It is always a good reminder that while history can offer analogies and if we don't know history we are doomed to repeat it. As someone who enjoys history and church history, would should remember that historical analogies (Gnostics, Pelagians, Arians, etc.) to today's beliefs do not entail one-to-one correspondence. We should say this without ignoring the reality that heresies long since defeated by sound orthodoxy and Biblical theology do resurface in a sort of mutant form by now today can make credible in roads in new camps. So for example: Socinians and Liberals in their own times denies the aspects of penal substitution in the cross but today its is the heir of evangelicals where this denial is catching root as noble. Analogies are not to be equivocation but once you have that delicate balance and set some guard rails against ahistoricism, analogies can be, nonetheless, illuminating.

I am not going to go point by point through Frame's review. That would be unfair and unhelpful. The White Horse Inn has posted a response here that deals with Frame's critiques. I am also going to recommend that one read both the book and the review of it by Frame but read it with a grain of salt and a critical eye. At the end of the day, I think Frame's critiques go beyond fairness and substance into too much nitpicking. One cannot help but wonder, particularly in light of his conclusion that Horton is representing a "narrow" and "factional" subgroup, if Frame's own experiences and biases have colored his thinking too much.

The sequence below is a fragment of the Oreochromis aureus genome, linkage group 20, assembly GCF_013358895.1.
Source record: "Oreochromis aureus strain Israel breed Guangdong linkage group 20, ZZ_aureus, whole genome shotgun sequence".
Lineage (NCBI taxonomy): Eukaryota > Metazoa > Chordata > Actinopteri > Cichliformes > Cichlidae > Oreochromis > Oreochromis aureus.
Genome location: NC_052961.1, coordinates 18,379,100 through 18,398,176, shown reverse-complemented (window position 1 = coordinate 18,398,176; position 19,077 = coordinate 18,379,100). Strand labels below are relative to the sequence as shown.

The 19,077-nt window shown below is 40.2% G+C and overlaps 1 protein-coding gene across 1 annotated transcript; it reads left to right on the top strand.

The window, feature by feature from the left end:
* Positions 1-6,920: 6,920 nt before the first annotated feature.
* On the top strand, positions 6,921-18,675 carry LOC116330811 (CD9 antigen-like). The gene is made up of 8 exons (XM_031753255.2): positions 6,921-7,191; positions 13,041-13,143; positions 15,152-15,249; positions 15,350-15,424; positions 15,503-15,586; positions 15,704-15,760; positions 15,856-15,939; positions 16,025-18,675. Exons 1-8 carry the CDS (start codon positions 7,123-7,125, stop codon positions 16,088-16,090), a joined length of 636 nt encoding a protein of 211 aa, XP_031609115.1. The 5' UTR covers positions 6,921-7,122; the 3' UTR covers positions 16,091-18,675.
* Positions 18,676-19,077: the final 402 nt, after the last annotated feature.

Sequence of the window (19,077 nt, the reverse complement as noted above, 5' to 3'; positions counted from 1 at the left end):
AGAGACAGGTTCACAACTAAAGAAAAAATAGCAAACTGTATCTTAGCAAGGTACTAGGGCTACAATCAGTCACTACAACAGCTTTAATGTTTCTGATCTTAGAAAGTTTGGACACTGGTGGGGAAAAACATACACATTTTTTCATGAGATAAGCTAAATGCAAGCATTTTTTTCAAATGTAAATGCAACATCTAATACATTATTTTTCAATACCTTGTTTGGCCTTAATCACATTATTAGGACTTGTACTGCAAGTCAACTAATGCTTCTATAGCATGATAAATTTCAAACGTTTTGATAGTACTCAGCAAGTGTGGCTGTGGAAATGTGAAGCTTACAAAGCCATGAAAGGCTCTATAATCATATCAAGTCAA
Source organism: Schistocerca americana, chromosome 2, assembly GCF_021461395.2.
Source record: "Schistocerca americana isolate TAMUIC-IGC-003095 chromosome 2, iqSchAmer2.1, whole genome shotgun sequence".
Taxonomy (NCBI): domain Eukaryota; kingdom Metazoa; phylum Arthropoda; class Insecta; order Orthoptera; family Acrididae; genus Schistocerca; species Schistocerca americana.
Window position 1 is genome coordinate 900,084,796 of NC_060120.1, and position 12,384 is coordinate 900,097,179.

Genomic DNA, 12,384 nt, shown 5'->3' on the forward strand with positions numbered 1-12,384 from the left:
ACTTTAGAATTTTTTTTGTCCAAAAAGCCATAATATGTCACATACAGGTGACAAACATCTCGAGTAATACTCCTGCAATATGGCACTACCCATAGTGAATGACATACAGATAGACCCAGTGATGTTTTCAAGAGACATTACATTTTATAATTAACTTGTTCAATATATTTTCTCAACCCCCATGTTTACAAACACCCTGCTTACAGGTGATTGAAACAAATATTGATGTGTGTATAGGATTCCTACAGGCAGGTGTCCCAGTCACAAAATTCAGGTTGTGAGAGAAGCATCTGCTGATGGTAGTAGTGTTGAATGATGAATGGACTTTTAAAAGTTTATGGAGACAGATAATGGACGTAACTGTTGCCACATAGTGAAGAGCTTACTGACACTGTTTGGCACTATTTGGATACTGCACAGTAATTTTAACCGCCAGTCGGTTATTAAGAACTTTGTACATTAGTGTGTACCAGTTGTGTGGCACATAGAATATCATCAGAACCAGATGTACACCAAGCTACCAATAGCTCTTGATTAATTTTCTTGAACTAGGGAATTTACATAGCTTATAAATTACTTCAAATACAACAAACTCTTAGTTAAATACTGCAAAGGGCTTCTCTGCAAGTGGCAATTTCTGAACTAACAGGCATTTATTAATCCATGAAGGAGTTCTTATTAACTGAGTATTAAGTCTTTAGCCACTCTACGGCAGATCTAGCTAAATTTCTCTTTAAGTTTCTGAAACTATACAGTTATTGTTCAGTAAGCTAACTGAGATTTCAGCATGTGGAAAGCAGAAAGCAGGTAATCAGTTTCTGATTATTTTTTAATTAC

I appreciate Frame's stern warning that when we call someone or something 'Christless' was are pronouncing an anathema. We should realize the severity of such charge, but then the issues are serious too. This is not an accusation to wield lightly. There are churches that are to much on the fence in these area: the love Christ but they are infatuated with the wisdom of the world. But isn't that precisely the problem of the early church whether in Corinth or in Revelation 2-3? In many ways being on the fence is worse then being on the wrong side of the fence. I am reminded here of J. Gresham Machen who thought that the greatest threat was not the liberals of his day--at least he knew where they stood. Rather the greater threat was those who were willing to stand on the fence, a foot in both garden. We have to choose which master we will serve. We have to choose our greater love. Being on the fence on day can will lead to persuading others the next day that view on the other side isn't so bad.
Ok I'm done. Sorry, hope this doesn't come across as a rant. I think Frame's review forces one to think critically and keeps one from pharisaiclly applying Horton's critique to ever well meaning Christian in our day.
If one uses Horton in this way it is hardly Horton's fault. Truly grasping the concepts of the book should sufficiently guard against such nonsense. It is true that being more gospel-centered shouldn't become a badge of pride, even when it is a sober warning we must heed. Over at the new Evangel blog, James Wilson points out the danger of a 'Gospel Centralityolatry'--the idol that I make the gospel more centered than you (see also here). We should be cautious: "We’ve created a sub-culture of language and jargon that makes us unique, and if people describe things in a different vernacular we hold them in suspicion." Don't let 'Gospel-Centeredness' become a new legalism.

Christless Christianity is a call that needs to be heard is the prophetic call that those of us who live, move and have our being in the sub-culture which is evangelicalism need to both hear and head. What is assumed in this generation is and will be lost in the next. It's time to return to a more faithful pattern and for this Christless Christianity is a worthwhile tool.